A sarcomere from a mammalian muscle is about 2.4 µm long at rest. It can be extended reversibly to more than 3 µm (as in the micrograph above). The appearance of the striations change during shortening. The filaments do not change length during shortening (recent experiments have shown that the filaments are slightly elastic, but most of the shortening is caused by sliding). The sliding movement of the sarcomere is shown below:

The sliding of the filaments is the result of interactions between the myosin cross-bridges and the thin (actin) filaments. The cross-bridges reversibly bind to actin and produce a mechanical impulse which results in force transmission along the filaments, which either results in force production at the tendons, or results in shortening (or a combination of both). The energy for this process comes from the hydrolysis of ATP, resulting in the release ADP and Pi. The link between movement or force and the utilization of ATP is the fundamental aspect of muscle contraction, sometimes referred to as the energy transduction process. The areas of current research relate to understanding the link between ATP binding, hydrolysis and product release, and the production of a mechanical impulse. Little is known about these processes. The nature of crossbridge binding to the actin is crucial. Is there a single binding site, or are there several ? How does ATP binding or hydrolysis affect the nature of actin binding. Which part of the crossbridges change shape? Each myosin molecule is a double helical coil and ends in two globular heads or cross-bridge. Does each head behaves independently of the other ?

The study of muscle contraction involves the use of a large variety of biophysical techniques, in many laboratories around the world. Such techniques range from physiological studies of muscle contraction to biochemical studies of muscle proteins and nucleotide hydrolysis and include protein crystallography, low angle x-ray diffraction, the design of mutant proteins, NMR, electron microscopy, photolysis of caged compounds, in vitro motility assays and others.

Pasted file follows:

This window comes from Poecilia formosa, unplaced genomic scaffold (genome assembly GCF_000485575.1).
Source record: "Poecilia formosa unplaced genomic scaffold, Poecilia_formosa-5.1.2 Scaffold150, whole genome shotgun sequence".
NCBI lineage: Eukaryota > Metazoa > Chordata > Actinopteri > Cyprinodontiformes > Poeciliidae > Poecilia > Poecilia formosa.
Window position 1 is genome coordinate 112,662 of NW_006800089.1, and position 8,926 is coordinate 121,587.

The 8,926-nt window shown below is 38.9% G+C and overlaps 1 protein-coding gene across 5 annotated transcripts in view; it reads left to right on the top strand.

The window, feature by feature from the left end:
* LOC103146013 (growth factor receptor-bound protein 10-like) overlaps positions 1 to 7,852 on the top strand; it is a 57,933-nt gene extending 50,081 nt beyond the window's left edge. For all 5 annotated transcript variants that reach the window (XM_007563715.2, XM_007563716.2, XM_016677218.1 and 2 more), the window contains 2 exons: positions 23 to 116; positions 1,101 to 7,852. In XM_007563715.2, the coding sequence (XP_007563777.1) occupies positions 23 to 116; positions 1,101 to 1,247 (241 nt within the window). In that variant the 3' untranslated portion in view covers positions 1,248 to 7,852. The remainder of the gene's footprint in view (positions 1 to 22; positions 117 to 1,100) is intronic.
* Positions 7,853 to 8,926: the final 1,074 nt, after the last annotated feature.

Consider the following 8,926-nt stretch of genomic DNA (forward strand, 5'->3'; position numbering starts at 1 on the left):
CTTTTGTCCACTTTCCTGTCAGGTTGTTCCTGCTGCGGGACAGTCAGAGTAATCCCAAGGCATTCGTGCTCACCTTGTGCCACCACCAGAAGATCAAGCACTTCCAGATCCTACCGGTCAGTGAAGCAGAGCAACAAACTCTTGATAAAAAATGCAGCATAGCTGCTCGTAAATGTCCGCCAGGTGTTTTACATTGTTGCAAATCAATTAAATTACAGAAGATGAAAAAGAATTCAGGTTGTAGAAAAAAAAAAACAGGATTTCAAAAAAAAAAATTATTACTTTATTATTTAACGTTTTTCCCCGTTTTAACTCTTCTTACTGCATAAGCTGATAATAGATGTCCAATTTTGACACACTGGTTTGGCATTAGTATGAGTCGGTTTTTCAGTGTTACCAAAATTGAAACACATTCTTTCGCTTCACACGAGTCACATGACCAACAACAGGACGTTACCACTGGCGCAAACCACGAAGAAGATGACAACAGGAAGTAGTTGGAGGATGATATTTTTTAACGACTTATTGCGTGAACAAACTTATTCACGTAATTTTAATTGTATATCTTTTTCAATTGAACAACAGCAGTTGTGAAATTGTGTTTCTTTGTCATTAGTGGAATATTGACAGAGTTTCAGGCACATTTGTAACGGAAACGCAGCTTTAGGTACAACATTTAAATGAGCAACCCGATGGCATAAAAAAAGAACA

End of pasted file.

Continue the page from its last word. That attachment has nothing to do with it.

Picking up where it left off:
s1_small.gif Here is a cartoon of muscle cross-bridges showing the relationship between the cross-bridges and the filaments. Click on icons for a more detailed picture
Here is a cartoon of a thick filament showing the regular arrangement of myosin protruding from the backbone every 14.5 nm. There are 294 myosin molecules per thick filament (588 ATPase sites). With due acknowledgements to, inter alia, G. Offer (1987)Fibrous Protein Structure Academic Press. Click on icon for a more detailed picture thick_f_small.gif
myosin_icn.gif X-ray diffraction of a crystal of chicken muscle myosin has revealed the molecular structure of the crossbridges. The fulcrum in the animation is nothing but pure imagination. It is likely that movement is much more distributed than that shown. There is also likely to be considerable movement at the actin-myosin interface.
Each myosin molecule contains two peptide heavy chains which are cleaved enzymatically to produce a myosin tail and two globular heads or crossbridges. The crossbridge heavy chain has a tail region (shown in blue) around which two smaller peptides wrap. These peptides are the light chains (yellow and red) which stabilize, and in some cases, regulate the myosin. With due acknowledgements to Rayment et al. (1993) Science 261: 50-58

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Written by m.ferenczi**
Updated January 2013